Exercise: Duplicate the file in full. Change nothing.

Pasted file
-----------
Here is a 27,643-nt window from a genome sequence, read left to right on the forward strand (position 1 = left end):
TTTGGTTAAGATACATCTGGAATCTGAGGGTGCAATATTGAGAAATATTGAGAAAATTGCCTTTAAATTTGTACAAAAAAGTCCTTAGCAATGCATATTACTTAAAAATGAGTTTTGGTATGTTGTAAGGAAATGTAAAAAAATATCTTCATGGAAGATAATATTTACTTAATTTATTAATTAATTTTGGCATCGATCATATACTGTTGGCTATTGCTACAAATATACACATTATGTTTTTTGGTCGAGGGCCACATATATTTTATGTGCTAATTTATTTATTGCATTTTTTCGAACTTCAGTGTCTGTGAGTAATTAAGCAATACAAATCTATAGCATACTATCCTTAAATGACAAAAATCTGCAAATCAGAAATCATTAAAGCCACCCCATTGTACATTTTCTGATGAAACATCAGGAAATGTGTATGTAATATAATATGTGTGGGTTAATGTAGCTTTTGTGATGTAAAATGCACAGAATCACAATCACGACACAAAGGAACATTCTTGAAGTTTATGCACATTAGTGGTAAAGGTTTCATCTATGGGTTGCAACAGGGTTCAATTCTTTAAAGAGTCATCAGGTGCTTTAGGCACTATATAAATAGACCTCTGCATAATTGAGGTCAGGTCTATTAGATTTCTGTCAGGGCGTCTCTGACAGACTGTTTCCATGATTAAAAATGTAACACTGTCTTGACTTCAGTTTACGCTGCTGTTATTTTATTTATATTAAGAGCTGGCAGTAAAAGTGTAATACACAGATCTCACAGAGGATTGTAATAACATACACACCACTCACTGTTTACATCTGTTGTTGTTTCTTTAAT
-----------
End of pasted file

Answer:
Here is a 27,643-nt window from a genome sequence, read left to right on the forward strand (position 1 = left end):
TTTGGTTAAGATACATCTGGAATCTGAGGGTGCAATATTGAGAAATATTGAGAAAATTGCCTTTAAATTTGTACAAAAAAGTCCTTAGCAATGCATATTACTTAAAAATGAGTTTTGGTATGTTGTAAGGAAATGTAAAAAAATATCTTCATGGAAGATAATATTTACTTAATTTATTAATTAATTTTGGCATCGATCATATACTGTTGGCTATTGCTACAAATATACACATTATGTTTTTTGGTCGAGGGCCACATATATTTTATGTGCTAATTTATTTATTGCATTTTTTCGAACTTCAGTGTCTGTGAGTAATTAAGCAATACAAATCTATAGCATACTATCCTTAAATGACAAAAATCTGCAAATCAGAAATCATTAAAGCCACCCCATTGTACATTTTCTGATGAAACATCAGGAAATGTGTATGTAATATAATATGTGTGGGTTAATGTAGCTTTTGTGATGTAAAATGCACAGAATCACAATCACGACACAAAGGAACATTCTTGAAGTTTATGCACATTAGTGGTAAAGGTTTCATCTATGGGTTGCAACAGGGTTCAATTCTTTAAAGAGTCATCAGGTGCTTTAGGCACTATATAAATAGACCTCTGCATAATTGAGGTCAGGTCTATTAGATTTCTGTCAGGGCGTCTCTGACAGACTGTTTCCATGATTAAAAATGTAACACTGTCTTGACTTCAGTTTACGCTGCTGTTATTTTATTTATATTAAGAGCTGGCAGTAAAAGTGTAATACACAGATCTCACAGAGGATTGTAATAACATACACACCACTCACTGTTTACATCTGTTGTTGTTTCTTTAAT